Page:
186. Hasiotis ST, Honey JG (1995) Crayfish burrows and their paleohydrologic significance in Paleocene continental deposits, Washakie, great Divide, and Hanna Basins, Wyoming, USA. Fresh Cray 10:105–117Google Scholar
  187. Hasiotis ST, Honey JG (2000) Paleohydrologic and stratigraphic significance of crayfish burrows in continental deposits: examples from several Paleocene Laramide Basins in the Rocky Mountains. J Sediment Res 70:127–139CrossRefGoogle Scholar
  188. Hasiotis ST, Kirkland JI (1997) Crayfish fossils and burrows (Decapoda: Cambaridae), Upper Jurassic Morrison Formation, Colorado Plateau, USA. Fresh Cray 11:106–120Google Scholar
  189. Hasiotis ST, Mitchell CE (1993) A comparison of crayfish burrow morphologies: Triassic and Holocene fossil, paleo- and neo-ichnological evidence, and the identification of their burrowing signatures. Ichnos 2:291–314CrossRefGoogle Scholar
  190. Hasiotis ST, Aslan A, Bown TM (1993a) Origin, architecture, and paleoecology of the Early Eocene continental ichnofossils Scaphichnium hamatum, integration of ichnology and paleopedology. Ichnos 3:1–9CrossRefGoogle Scholar
  191. Hasiotis ST, Mitchell CE, Dubiel RF (1993b) Application of morphologic burrow interpretations to discern continental burrow architects: lungfish or crayfish? Ichnos 2:315–333CrossRefGoogle Scholar
  192. Hasiotis ST, Kirkland JI, Callison G (1998) Crayfish fossils and burrows from the Upper Jurassic Morrison Formation of Western Colorado. Modern Geol 22:481–491Google Scholar
  193. Hasiotis ST, Wellner RW, Martin AJ, Demko TM (2004) Vertebrate burrows from Triassic and Jurassic continental deposits of North America and Antarctica: their paleoenvironmental and paleoecological significance. Ichnos 11:103–124CrossRefGoogle Scholar
  194. Hembree DI (2009) Neoichnology of burrowing millipedes: Linking modern burrow morphology, organism behavior, and sediment properties to interpret continental ichnofossils. Palaios 24:425–439CrossRefGoogle Scholar
  195. Hembree DI, Hasiotis ST (2007) Paleosols and ichnofossils of the White River Formation of Colorado: insight into soil ecosystems of the North American Midcontinent during the Eocene-Oligocene transition. Palaios 22:123–142CrossRefGoogle Scholar
  196. Hembree DI, Hasiotis ST (2008) Miocene vertebrate and invertebrate burrows defining compound paleosols in the Pawnee Creek Formation, Colorado, U.S.A. Palaeogeogr Palaeoclimat Palaeoecol 270:349–365CrossRefGoogle Scholar
  197. Hembree DI, Nadon GC (2011) A paleopedologic and ichnologic perspective of the terrestrial Pennsylvanian landscape in the distal Appalachian Basin, U.S.A. Palaeogeogr Palaeoclimat Palaeoecol 312:138–166CrossRefGoogle Scholar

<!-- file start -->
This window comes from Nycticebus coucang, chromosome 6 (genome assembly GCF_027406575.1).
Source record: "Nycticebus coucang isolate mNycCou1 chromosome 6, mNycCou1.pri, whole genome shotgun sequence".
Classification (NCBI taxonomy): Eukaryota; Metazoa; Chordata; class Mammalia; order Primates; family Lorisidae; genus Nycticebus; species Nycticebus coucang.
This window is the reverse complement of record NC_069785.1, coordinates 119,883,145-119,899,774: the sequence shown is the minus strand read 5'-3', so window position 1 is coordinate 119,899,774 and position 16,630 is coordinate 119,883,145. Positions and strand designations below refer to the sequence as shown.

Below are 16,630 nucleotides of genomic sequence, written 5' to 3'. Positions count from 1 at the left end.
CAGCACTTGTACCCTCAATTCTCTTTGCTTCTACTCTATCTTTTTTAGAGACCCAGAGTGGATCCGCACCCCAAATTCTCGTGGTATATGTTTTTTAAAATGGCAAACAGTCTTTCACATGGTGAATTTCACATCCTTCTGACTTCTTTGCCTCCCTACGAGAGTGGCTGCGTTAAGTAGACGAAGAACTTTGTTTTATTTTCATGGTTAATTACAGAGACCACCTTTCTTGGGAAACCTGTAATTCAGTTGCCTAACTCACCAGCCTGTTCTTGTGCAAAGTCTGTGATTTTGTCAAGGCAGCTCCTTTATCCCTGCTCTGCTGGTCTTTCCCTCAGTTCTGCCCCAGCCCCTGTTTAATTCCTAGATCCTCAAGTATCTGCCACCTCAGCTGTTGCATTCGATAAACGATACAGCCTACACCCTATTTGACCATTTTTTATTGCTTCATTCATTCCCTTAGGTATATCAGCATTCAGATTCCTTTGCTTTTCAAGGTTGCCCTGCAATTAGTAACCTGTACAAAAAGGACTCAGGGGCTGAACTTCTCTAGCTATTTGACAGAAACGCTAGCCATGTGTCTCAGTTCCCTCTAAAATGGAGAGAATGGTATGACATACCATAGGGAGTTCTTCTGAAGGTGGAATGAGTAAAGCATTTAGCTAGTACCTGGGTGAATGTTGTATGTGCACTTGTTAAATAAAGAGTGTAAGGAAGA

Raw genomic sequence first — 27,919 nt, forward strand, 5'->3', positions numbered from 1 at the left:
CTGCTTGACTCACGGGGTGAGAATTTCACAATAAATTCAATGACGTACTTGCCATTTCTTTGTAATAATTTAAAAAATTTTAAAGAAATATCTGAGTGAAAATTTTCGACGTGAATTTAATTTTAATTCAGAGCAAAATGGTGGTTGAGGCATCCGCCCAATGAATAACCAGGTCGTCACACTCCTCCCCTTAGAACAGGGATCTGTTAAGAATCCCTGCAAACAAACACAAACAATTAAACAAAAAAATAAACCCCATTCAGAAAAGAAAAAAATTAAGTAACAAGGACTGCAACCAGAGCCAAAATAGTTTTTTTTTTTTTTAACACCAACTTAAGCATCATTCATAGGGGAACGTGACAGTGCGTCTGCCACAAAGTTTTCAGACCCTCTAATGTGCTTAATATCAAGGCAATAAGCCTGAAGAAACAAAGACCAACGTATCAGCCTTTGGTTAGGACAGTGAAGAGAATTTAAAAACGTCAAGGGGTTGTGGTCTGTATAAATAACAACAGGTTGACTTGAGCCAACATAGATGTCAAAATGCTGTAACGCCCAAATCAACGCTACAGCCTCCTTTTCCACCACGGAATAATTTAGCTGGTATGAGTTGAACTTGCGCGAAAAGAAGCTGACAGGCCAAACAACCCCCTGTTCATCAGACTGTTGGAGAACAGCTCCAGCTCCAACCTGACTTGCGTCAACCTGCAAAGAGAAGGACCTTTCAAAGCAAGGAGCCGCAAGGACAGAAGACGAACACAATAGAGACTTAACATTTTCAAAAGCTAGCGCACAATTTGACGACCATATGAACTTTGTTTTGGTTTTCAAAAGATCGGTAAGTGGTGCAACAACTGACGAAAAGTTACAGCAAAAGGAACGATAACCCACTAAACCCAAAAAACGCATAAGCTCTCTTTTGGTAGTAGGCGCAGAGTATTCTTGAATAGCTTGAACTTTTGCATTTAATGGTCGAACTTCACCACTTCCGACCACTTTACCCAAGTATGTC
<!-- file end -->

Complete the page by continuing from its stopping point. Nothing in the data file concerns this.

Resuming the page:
198. Hembree DI, Hasiotis ST, Martin LD (2005) Torridorefugium eskridgensis (new ichnogenus and ichnospecies): amphibian aestivation burrows from the Lower Permian Speiser Shale of Kansas. J Paleontol 79:583–593CrossRefGoogle Scholar
  199. Hillier RD, Edwards D, Morrissey LB (2008) Sedimentological evidence for rooting structures in the Early Devonian Anglo-Welsh Basin (UK), with speculation on their producers. Palaeogeogr Palaeoclimat Palaeoecol 270:366–380CrossRefGoogle Scholar
  200. Horn GH (1876) Notes on some coleopterous remains from the bone cave at Port Kennedy, Penna. Trans Am Entom Soc 5:241–245Google Scholar
  201. Horwitz P, Knott B (1983) The burrowing behaviour of the Koonac Cherax plebejus (Decapoda: Parastacidae). West Aust Nat 15:113–117Google Scholar
  202. Horwitz P, Knott B (1991) The faunal assemblage in freshwater crayfish burrows in sedgeland and forest at Lightning Plains, Western Tasmania. Pap Proc Roy Soc Tasm 125:29–32Google Scholar
  203. Horwitz P, Richardson AMM, Cramp PM (1985) Aspects of the life story of the burrowing freshwater crayfish Engaeus leptorhyncus at Rattrays marsh, North East Tasmania. Tasm Nat 82:1–5Google Scholar
  204. Houston TF (1987) Fossil brood cells of stenotritid bee (Hymenoptera, Apoidea) from the Pleistocene of South Australia. Trans Roy Soc South Aust 3:93–97Google Scholar
  205. Humphreys GS (2003) Evolution of terrestrial burrowing invertebrates. In: Roach IC (ed) Advances in Regolith. CRC LEME, Camberra, Australia, pp 211–215Google Scholar
  206. Huner JV, Barr JE (1991) Red swamp crayfish: biology and exploitation. Louisiana State University, Baton RougeGoogle Scholar